'Building Support for Protecting Children’s Right to Grow Up Free from Alcohol Marketing' (there is no such 'right')
'Alcohol Marketing: The Need for Radical Action' (with the certifiable Gerard Hastings)
'Public Health vs Big Alcohol in the World Cup of Alcohol Marketing' (ooh, "Big Alcohol")
'Building Effective Advocacy For Effective Policy' (ie. lobbying)
'From Evidence To Action - Using Harm To Others Evidence To Build Support For Whole Population Approaches To Reducing Alcohol Harm' (ie. lobbying, propaganda and dogma)
'Alcohol Sports Sponsorship: Is It Time To Cut The Tie?' (the speaker is from the UK Temperance Alliance so the answer will be yes).
This is a tiny selection of the vast number of presentations and panel discussions that are being held at the conference this week. As with tobacco control conferences circa 1983 (when the anti-smoking movement became explicitly neo-prohibitionist) the main themes are advertising, price and advocacy (ie. lobbying).
You only need to look at the list of speakers to see that there will be no meaningful debate. Aside from the aforementioned Gerard Hastings - who has declared 'war' on alcohol - there is Eric Carlin, various members of the Institute of Alcohol Studies (AKA UK Temperance Alliance), Robin Room, Jim McCambridge and various state-funded temperance nags like Colin Shevills from the still not yet de-funded Balance North East.
The opening addresses were given by Derek Rutherford and Nicola Sturgeon. This tells you everything you need to know about the unholy alliance between gospel temperance and the Scottish state. I have written about Rutherford's extraordinary network of booze-hating organisations before. Most, if not all, are taxpayer-funded and this week's conference is taxpayer-funded via the Scottish government, the NHS and the WHO.
I can't think of anything worse than spending three days rubbing shoulders with these lemon-sucking cranks, but since it is a publicly funded conference any member of the public should be entitled to attend.
Not so, however. Mark Baird is a taxpayer, he is Scottish and he works for the alcohol company Diageo. He is, therefore, quite obviously a stakeholder in a taxpayer-funded event about 'global alcohol policy' and yet when he registered to attend, he received the following reply (which I reproduce with his permission)...
Dear Mark Baird,
Global Alcohol Policy Conference (GAPC) 7th – 9th October 2015, EICC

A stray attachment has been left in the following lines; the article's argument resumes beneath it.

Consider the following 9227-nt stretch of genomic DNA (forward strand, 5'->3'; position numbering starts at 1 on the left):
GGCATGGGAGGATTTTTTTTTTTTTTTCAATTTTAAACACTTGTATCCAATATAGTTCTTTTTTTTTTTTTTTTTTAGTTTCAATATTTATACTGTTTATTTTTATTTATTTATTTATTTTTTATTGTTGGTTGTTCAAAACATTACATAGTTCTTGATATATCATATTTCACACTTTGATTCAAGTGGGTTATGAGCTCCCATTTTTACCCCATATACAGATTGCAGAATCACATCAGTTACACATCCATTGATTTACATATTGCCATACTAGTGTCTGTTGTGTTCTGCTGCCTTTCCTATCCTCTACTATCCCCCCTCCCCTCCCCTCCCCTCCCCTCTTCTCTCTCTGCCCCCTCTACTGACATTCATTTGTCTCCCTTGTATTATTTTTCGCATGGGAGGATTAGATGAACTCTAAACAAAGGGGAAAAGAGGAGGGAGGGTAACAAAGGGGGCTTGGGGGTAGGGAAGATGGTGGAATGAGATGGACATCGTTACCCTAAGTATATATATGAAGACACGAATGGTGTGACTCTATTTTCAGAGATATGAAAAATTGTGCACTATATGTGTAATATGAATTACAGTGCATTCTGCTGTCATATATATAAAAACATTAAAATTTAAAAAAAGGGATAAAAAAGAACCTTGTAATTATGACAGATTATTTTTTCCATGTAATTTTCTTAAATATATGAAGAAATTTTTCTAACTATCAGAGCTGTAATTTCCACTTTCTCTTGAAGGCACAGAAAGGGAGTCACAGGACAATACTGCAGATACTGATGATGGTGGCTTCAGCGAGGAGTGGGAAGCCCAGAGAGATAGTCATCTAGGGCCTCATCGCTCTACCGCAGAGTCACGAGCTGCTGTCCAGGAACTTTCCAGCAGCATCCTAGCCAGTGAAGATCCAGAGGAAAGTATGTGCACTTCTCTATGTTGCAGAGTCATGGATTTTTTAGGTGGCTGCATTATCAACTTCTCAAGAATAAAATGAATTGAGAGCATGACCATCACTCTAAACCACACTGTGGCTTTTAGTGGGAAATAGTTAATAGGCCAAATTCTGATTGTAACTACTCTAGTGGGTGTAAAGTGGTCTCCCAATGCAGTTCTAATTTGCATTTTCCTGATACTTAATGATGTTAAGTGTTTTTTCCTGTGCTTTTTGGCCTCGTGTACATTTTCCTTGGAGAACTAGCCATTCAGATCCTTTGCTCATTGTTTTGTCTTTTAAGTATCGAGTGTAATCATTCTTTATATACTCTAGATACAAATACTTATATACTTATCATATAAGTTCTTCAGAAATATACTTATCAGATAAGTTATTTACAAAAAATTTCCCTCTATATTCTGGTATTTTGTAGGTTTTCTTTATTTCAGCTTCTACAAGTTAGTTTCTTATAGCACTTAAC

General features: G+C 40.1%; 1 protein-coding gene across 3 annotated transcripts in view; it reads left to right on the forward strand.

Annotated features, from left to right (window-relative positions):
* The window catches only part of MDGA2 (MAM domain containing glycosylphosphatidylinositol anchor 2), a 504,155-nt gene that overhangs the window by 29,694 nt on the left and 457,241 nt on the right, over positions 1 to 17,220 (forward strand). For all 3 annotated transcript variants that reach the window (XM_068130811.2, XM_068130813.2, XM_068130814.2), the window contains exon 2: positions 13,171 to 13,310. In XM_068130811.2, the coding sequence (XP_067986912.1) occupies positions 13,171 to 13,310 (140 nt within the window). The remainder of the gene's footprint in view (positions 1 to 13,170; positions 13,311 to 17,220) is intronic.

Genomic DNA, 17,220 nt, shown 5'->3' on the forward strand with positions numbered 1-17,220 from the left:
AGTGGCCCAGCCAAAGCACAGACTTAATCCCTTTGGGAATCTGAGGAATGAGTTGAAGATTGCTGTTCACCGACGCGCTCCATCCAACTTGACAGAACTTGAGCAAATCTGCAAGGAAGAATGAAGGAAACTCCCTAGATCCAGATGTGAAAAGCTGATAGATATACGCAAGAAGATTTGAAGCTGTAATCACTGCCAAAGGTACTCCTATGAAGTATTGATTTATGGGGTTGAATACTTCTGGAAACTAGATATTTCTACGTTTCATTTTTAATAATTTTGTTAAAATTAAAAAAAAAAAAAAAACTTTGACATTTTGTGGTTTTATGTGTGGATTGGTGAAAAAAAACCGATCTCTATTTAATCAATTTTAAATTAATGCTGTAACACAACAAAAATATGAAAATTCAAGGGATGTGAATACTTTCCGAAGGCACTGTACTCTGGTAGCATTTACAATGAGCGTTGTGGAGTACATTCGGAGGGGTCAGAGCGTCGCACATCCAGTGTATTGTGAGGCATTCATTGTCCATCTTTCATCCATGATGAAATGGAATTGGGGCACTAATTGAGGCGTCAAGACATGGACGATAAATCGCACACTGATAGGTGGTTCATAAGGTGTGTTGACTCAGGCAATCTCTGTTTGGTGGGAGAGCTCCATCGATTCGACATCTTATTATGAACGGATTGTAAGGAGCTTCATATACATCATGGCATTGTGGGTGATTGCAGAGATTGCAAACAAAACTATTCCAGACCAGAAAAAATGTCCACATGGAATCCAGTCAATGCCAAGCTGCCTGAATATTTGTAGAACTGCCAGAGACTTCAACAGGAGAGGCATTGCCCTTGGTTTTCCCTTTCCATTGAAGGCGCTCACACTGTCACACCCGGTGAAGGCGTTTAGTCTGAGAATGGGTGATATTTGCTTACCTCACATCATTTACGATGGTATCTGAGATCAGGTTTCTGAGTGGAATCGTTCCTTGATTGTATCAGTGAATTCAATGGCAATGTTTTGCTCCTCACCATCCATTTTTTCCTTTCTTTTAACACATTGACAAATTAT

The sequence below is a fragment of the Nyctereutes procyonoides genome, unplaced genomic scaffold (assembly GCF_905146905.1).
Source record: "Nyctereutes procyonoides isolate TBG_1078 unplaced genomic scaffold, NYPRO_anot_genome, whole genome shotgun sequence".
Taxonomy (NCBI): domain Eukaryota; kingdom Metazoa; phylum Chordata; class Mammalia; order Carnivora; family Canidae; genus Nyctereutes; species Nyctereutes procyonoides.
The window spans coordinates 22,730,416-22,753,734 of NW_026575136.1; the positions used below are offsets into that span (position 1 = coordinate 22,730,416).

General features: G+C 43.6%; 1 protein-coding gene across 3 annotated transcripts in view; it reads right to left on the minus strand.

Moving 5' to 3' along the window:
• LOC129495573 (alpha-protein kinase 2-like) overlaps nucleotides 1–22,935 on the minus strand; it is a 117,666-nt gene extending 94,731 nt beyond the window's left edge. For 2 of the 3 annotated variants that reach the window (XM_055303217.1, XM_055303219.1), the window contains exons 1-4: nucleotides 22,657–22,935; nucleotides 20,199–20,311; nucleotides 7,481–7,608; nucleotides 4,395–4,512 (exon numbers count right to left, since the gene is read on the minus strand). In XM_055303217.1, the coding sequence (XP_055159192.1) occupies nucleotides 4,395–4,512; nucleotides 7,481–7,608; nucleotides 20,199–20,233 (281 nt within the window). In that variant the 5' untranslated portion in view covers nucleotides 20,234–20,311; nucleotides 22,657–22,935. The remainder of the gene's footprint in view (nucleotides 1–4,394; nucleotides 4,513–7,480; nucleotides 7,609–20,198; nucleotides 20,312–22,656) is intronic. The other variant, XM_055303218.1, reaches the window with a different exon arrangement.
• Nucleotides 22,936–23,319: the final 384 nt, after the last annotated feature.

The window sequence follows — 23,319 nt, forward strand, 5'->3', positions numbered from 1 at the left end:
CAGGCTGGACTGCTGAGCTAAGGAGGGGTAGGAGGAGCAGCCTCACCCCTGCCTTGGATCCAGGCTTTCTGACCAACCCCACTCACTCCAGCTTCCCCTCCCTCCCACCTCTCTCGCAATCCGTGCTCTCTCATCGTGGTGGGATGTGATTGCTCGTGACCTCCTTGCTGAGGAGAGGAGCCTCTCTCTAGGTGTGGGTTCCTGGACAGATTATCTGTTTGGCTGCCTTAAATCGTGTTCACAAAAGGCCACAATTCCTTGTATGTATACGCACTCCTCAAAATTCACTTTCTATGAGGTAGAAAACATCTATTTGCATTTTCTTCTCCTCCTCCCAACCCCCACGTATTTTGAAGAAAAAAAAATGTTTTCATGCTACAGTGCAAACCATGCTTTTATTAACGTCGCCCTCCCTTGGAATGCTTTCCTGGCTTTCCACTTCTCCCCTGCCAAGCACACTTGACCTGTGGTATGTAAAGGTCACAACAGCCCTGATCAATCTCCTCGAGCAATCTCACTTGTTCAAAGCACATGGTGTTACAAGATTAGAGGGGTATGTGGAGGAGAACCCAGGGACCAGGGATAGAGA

Thank you for registering for the GAPC conference, however, on reviewing your registration we note that you work in/are affiliated to the alcohol industry.
Unfortunately, as stated in the conference terms and conditions members of the alcohol industry are not permitted to attend this event since The Global Alcohol Policy Alliance is a network of non-governmental organisations and people working in public health agencies who share information on alcohol issues and advocate evidence-based alcohol policies, “free from commercial interests.”
A full copy of these conditions can be found on the GAPC website: http://www.gapc2015.com/terms-and-conditions
If you have already paid for your booking a refund will be arranged and sent to you in due course.
We hope you will understand our position on this but should you have any questions please do not hesitate to get in touch at firstname.lastname@example.org
The GAPC Conference Team
Kind regards, my eye. Whatever happened to 'nothing about us without us'? It's bad enough that we are forced to pay for a Methodist teetotaller to hold a three-day crusade against the demon drink without them doing it in secret. If these people thought that their agenda was defensible, they would have industry spokespeople on the stage debating them, not banned from attending.
What a shameful, paranoid, tax-sponging, parasitic bunch of charlatans the 'public health' racketeers are.
I've seen the BBC's typically fawning account of this pretend public health conference.
'Political courage' on drink pricing policy praised
The Scottish government has been praised for its "political courage" in attempting to introduce a minimum unit price for alcohol.
It came from the Global Alcohol Policy Alliance (GAPA) which aims to counter the health problems created by alcohol consumption.
The Beeb doesn't bother to ask what the Global Alcohol Policy Alliance is. Perhaps 'Taxpayer pays for international temperance shindig' wouldn't sound as good.
Derek Rutherford, who chairs GAPA, said holding its annual conference in Scotland would acknowledge the work being done there to reduce the harm caused by alcohol.
Nor does the Beeb ask who Derek Rutherford is, or why the taxpayer has to fork out for a teetotal Methodist to promote his agenda.
Dr Mac Armstrong, chair of Alcohol Focus Scotland (AFS), the national charity working to reduce alcohol harm, said: "The Scottish government's plans to introduce minimum unit pricing for alcohol will increase the price of the cheapest, strongest drinks.
Alcohol Focus Scotland gets hundreds of thousands of pounds from the Scottish government every year, but this doesn't warrant a mention.
|I think I'm going to be sick|